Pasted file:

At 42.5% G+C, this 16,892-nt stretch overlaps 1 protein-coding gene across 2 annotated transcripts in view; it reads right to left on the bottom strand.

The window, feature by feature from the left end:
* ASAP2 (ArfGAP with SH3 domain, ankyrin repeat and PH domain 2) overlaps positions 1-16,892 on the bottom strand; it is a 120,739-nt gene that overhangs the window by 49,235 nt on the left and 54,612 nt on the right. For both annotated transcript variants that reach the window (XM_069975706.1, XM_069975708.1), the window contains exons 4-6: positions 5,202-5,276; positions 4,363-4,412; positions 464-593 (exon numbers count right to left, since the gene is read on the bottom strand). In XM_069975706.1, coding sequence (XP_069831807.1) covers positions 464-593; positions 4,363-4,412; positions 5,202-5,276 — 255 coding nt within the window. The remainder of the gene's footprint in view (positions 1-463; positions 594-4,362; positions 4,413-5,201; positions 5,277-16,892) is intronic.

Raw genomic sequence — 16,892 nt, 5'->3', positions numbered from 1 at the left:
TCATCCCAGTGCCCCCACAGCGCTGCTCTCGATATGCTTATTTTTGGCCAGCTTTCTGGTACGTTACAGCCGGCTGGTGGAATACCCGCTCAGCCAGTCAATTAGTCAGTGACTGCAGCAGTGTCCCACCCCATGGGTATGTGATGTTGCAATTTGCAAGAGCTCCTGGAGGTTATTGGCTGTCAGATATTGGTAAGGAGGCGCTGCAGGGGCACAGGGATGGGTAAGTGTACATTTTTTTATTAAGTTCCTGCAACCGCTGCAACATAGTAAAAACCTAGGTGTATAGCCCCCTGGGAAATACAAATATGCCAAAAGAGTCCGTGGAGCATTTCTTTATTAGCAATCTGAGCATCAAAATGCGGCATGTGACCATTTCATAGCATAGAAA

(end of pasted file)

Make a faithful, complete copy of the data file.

At 42.5% G+C, this 16,892-nt stretch overlaps 1 protein-coding gene across 2 annotated transcripts in view; it reads right to left on the bottom strand.

The window, feature by feature from the left end:
* ASAP2 (ArfGAP with SH3 domain, ankyrin repeat and PH domain 2) overlaps positions 1-16,892 on the bottom strand; it is a 120,739-nt gene that overhangs the window by 49,235 nt on the left and 54,612 nt on the right. For both annotated transcript variants that reach the window (XM_069975706.1, XM_069975708.1), the window contains exons 4-6: positions 5,202-5,276; positions 4,363-4,412; positions 464-593 (exon numbers count right to left, since the gene is read on the bottom strand). In XM_069975706.1, coding sequence (XP_069831807.1) covers positions 464-593; positions 4,363-4,412; positions 5,202-5,276 — 255 coding nt within the window. The remainder of the gene's footprint in view (positions 1-463; positions 594-4,362; positions 4,413-5,201; positions 5,277-16,892) is intronic.

Raw genomic sequence — 16,892 nt, 5'->3', positions numbered from 1 at the left:
TCATCCCAGTGCCCCCACAGCGCTGCTCTCGATATGCTTATTTTTGGCCAGCTTTCTGGTACGTTACAGCCGGCTGGTGGAATACCCGCTCAGCCAGTCAATTAGTCAGTGACTGCAGCAGTGTCCCACCCCATGGGTATGTGATGTTGCAATTTGCAAGAGCTCCTGGAGGTTATTGGCTGTCAGATATTGGTAAGGAGGCGCTGCAGGGGCACAGGGATGGGTAAGTGTACATTTTTTTATTAAGTTCCTGCAACCGCTGCAACATAGTAAAAACCTAGGTGTATAGCCCCCTGGGAAATACAAATATGCCAAAAGAGTCCGTGGAGCATTTCTTTATTAGCAATCTGAGCATCAAAATGCGGCATGTGACCATTTCATAGCATAGAAA